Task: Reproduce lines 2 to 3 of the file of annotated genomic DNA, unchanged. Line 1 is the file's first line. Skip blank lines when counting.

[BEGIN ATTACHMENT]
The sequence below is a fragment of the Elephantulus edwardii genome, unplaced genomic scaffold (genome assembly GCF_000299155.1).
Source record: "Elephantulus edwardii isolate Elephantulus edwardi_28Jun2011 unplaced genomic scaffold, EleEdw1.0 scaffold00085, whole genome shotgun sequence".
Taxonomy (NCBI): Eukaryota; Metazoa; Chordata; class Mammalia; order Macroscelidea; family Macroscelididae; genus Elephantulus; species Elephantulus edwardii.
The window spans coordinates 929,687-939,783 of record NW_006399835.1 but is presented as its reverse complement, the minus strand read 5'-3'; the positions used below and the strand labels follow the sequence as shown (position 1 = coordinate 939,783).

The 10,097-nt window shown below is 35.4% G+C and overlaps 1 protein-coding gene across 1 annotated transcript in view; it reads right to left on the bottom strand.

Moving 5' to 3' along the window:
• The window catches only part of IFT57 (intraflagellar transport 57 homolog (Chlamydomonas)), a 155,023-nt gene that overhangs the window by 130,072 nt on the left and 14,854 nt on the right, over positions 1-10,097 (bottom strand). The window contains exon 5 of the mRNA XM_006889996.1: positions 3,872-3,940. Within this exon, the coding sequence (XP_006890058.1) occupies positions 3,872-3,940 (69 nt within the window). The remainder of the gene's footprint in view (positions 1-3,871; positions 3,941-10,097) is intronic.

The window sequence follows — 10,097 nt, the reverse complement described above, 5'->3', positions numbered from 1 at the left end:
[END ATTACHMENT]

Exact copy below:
Source record: "Elephantulus edwardii isolate Elephantulus edwardi_28Jun2011 unplaced genomic scaffold, EleEdw1.0 scaffold00085, whole genome shotgun sequence".
Taxonomy (NCBI): Eukaryota; Metazoa; Chordata; class Mammalia; order Macroscelidea; family Macroscelididae; genus Elephantulus; species Elephantulus edwardii.